“Success is peace of mind which is a direct result of self-satisfaction in knowing you did your best to become the best you are capable of becoming” ~John Wooden

Remember Monday’s definition of success that included achieving, fame, and fortune? I like this definition better because I’d rather have peace of mind and satisfaction than the trappings our world offers.

Now, I realize that hearing a “Well done” from my Heavenly Father is the ultimate measure of success, but I discovered something else in that familiar story.

In the parable that Jesus told, the rich man left certain talents in the care of his servants. When he returned from his trip, he called them in and asked for an account. After they gave their report, two of them were commended for their measurable progress (five became ten and two became four). However, the third found a vastly different response because he had done nothing – not even getting interest from the bank.

The reward of hearing “Well done” came after the servants did something to develop what had been entrusted to them. I wonder how they felt walking into the room to present what they had done? Did they have a peace of mind or satisfaction because of their hard work?

For me, as much as I want to hear my own “Well done,” I’d like to have the peace and satisfaction of knowing that I did my best to reach my full potential. That I did all I could to use the gifts God has given me. As a person, a wife, a mother, an employee, a writer.

Yet, if success is measured by knowing I did the best I could to develop what I’ve been given, what is it going to take for me to feel successful?

That brings me back to my list of New Year’s resolutions. If I work steadily toward my list of goals, will I have done my best to be the best that I can be? Or would this only work if my list of goals is targeted toward that ultimate destination?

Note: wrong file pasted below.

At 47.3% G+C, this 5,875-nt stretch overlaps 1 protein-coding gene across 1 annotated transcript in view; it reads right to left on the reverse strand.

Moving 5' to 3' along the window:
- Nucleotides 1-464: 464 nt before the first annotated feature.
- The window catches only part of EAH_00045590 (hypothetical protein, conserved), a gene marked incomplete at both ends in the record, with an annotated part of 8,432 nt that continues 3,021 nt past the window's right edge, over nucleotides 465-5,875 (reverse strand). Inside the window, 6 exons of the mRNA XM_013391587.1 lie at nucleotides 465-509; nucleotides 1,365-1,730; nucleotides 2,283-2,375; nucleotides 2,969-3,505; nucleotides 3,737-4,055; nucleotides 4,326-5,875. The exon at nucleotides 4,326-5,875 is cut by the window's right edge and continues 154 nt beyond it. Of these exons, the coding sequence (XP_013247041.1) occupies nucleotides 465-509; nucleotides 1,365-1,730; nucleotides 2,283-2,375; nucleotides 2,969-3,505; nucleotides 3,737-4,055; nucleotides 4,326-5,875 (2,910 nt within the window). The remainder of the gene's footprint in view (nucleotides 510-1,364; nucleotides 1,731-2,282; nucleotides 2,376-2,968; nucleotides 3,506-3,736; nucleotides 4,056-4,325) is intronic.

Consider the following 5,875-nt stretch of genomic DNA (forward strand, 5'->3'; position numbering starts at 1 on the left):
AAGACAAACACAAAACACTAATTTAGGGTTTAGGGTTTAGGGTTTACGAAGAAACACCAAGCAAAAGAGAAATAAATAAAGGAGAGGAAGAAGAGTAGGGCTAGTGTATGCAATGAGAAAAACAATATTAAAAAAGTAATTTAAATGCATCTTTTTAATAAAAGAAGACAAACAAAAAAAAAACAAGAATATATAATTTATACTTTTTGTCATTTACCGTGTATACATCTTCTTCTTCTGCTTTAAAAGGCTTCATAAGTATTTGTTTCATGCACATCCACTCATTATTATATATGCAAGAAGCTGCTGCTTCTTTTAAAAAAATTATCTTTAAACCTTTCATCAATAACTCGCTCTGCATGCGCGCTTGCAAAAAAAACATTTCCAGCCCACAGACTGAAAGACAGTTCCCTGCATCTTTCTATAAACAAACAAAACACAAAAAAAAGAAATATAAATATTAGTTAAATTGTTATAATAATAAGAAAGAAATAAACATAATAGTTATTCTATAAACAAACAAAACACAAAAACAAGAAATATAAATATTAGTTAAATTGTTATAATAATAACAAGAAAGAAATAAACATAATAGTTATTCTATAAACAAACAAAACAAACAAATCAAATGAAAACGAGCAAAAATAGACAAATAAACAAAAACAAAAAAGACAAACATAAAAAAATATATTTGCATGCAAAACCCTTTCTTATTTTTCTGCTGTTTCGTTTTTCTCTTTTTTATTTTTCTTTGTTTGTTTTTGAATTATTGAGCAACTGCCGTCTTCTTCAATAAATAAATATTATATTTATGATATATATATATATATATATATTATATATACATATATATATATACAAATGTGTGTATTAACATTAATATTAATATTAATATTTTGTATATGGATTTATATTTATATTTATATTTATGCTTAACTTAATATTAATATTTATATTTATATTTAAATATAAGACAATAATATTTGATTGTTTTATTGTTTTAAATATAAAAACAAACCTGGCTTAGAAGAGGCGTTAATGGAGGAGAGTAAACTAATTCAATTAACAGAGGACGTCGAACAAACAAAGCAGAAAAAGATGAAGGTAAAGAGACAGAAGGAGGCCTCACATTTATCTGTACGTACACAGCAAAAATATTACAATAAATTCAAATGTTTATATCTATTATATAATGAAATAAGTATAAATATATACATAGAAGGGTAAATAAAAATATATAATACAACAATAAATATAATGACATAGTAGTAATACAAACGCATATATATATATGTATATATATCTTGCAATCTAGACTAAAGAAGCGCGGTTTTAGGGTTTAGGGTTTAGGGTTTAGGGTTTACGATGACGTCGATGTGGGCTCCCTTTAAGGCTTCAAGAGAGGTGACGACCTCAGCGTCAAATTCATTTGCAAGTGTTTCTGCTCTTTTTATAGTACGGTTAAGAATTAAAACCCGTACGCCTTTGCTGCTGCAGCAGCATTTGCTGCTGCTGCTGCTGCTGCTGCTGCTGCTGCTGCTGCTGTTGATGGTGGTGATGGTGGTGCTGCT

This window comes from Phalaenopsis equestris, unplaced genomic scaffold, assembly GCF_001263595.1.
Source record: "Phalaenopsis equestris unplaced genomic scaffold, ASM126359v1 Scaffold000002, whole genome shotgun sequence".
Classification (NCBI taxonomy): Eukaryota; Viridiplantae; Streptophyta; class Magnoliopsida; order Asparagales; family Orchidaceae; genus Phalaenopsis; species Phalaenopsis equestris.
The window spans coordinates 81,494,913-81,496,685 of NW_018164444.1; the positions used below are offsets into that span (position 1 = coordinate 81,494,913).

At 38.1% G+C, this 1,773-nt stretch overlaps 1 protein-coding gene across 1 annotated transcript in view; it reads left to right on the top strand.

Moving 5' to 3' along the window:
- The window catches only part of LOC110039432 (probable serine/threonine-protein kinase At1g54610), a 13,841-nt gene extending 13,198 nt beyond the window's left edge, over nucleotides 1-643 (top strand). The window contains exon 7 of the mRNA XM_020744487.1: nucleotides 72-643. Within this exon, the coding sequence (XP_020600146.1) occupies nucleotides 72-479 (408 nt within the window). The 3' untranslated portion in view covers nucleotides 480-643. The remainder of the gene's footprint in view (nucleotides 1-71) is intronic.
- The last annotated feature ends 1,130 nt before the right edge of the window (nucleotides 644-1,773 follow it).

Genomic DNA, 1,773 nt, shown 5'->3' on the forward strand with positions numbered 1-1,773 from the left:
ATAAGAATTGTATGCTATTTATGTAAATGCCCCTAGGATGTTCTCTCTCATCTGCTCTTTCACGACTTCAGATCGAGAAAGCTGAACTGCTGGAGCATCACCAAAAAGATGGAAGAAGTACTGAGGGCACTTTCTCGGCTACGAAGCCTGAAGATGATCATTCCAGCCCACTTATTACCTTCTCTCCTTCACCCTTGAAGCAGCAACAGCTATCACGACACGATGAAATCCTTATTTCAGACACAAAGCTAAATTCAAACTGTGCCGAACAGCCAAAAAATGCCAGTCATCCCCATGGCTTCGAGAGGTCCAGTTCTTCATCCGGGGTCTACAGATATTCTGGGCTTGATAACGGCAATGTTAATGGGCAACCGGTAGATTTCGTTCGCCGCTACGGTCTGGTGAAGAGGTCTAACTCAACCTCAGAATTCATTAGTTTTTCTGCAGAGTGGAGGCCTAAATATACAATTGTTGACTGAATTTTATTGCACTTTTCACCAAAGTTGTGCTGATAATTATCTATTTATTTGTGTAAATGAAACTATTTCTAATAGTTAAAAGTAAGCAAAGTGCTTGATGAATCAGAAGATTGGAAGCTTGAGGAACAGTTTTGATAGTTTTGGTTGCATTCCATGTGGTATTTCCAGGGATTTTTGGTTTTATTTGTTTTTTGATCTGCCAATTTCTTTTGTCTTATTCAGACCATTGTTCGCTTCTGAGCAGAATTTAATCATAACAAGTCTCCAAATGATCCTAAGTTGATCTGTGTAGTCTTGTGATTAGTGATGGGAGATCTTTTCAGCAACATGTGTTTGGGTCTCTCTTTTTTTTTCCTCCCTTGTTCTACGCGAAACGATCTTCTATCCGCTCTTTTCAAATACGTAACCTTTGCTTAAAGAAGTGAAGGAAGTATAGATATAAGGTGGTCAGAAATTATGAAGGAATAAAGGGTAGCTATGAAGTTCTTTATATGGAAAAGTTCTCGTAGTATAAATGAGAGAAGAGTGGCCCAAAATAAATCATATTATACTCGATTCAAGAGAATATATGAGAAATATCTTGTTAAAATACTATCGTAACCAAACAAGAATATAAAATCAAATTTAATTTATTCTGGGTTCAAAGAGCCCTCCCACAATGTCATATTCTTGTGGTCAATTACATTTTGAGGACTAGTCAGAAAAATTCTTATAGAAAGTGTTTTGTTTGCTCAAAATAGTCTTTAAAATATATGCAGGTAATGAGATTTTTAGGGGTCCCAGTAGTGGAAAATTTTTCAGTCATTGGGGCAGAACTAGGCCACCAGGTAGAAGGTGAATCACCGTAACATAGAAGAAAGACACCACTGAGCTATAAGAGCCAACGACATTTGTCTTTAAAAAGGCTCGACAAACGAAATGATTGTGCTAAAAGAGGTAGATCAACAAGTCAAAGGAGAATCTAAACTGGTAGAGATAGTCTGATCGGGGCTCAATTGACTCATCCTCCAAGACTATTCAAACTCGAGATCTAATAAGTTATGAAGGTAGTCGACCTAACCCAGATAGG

By the way, the John Wooden who gave this definition of success, was the first person to be a member of the Basketball Hall of Fame as both a player and a coach. He coached UCLA to 10 National Championships in just 12 years.

What about you? Do you agree with this definition of success? Why or why not? How will you know you’ve done your best with your gifts?

Defining Success
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2 thoughts on “Defining Success

  • January 6, 2010 at 12:09 pm
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    >Candee,

    I definitely agree with this definition of success instead of the one that the world would define that offer material possessions or status symbols. All of those will pass away and I would rather be storing away those things that will not pass away during my time here.

    Love and Hugs ~ Kat

  • January 6, 2010 at 7:24 pm
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    >I do like that definition of success, especially the "peace" part and it coming down to usuing your gifts to the best of your ability.

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